More often, though, Gilardi’s source material lurked in the hidden corners of his own brain. Historical figures like John F. Kennedy and Abraham Lincoln make occasional cameos. Nudity abounds, but mainly because his characters seem to exist in some Edenic paradise—one plopped down, improbably, in a vast Midwestern landscape. Scott Ogden, the owner of Shrine, is struck by Gilardi’s “strange, almost grotesque fascination with what’s under the skin,” evidenced by the way he depicts pulsing veins and other details. Not much is known about Gilardi’s own direct inspirations, though he did express an admiration for Paul Cadmus. Ogden appreciates how “sincere and sweet” the works can be, despite their often unnerving subject matter. “I can just tell they were important to him,” he said. Ogden finds an odd and prescient resonance between Gilardi’s work and everyone from Peter Saul, R. Crumb, or the Chicago Imagists to pop-cultural touchstones like Juxtapoz magazine and the Garbage Pail Kids.
Installation view of Bernard Gilardi, “We Belong,” at Shrine gallery, New York, 2019. Courtesy of Shrine.
“It is rewarding to look at these paintings with other people and ferret out the meaning,” Brehmer said. “Some remain total mysteries.” Indeed, staring long enough at a Gilardi involves a kind of poetic detective work, puzzling over recurring signs and symbols. Ogden is intrigued by the preponderance of red strings in various paintings, connecting characters like overly long Kabbalah bracelets; he surmised that white circles, placed randomly on naked bodies, might be a coy nod to Gilardi’s career as a dot-etcher.
Certain paintings possess a clear—albeit offbeat—message, like one in which a black foot and a white foot come together, their toes intimately interlocked. But ultimately, the artist’s true intent remains a tempting question mark—the viewer is free to place their own stories atop these eccentric scenes. I asked Cattelan, who first discovered this work a few years ago at the Outsider Art Fair and later introduced it to Shrine, to guess what sort of person Gilardi might have been. Ever the trickster, he chose to answer with a quote plucked from a pulpy horror novel by Simona Panova: “He did look like a deity—the perfect balance of danger and charm, he was at the same time fascinating and inaccessible, distant because of his demonstrated flawlessness, and possessing such strength of character that he was dismaying and at the same time utterly unattractive in an unsavory and forbidden way with jolts of sinister personality disorder.”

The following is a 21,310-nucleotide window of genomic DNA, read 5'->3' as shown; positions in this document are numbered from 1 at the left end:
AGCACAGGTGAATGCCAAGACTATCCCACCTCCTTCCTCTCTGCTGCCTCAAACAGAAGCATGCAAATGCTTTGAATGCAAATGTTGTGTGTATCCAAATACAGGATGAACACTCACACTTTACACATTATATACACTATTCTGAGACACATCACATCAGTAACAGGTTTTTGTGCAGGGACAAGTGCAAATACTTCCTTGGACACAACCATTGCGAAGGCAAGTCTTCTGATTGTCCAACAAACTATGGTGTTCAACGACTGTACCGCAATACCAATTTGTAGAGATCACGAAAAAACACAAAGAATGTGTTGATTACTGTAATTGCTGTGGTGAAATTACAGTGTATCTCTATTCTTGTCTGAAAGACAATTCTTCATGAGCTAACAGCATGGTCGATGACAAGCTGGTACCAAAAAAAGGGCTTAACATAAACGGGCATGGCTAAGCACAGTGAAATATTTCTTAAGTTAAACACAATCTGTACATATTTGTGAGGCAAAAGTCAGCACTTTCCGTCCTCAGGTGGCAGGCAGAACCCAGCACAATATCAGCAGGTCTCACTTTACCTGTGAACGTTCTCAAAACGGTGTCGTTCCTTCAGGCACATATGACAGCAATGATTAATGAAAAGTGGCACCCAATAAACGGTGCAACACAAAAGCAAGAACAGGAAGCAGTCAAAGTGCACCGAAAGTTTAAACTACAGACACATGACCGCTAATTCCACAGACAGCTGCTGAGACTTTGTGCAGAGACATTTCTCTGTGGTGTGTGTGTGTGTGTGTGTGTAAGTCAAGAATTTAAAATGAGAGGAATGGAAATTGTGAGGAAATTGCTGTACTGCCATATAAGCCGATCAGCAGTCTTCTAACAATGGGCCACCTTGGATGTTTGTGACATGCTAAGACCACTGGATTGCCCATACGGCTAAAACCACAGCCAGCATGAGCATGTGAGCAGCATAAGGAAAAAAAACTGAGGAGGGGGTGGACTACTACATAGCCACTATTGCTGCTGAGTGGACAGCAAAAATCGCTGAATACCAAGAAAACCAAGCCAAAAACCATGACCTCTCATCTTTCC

Bernard Gilardi, Untitled (big toes intertwined), 1972. Courtesy of Shrine.
In today’s market-focused art world, a decades-long creative practice—pursued for personal satisfaction, and not financial gain—can seem almost perverse. Enjoying Gilardi’s work means immersing oneself in the impetuous twists and turns of his imagination, in these incomparable images made for their own sake.
I asked Brehmer what kept Gilardi motivated, despite any promise of fame, fortune, or adoring audiences. “He was an artist,” she said, simply. “That’s what he wanted to be, and he was an odd duck, an unusual personality. His daughter Dee Kuech says he truly saw the world differently than ‘normal’ people. Painting was a way for him to be fully who he was and express his thoughts—to be stuck in a life where all of that might have to be subdued or abolished would have been awful. I think he kept himself alive, psychically, by painting.”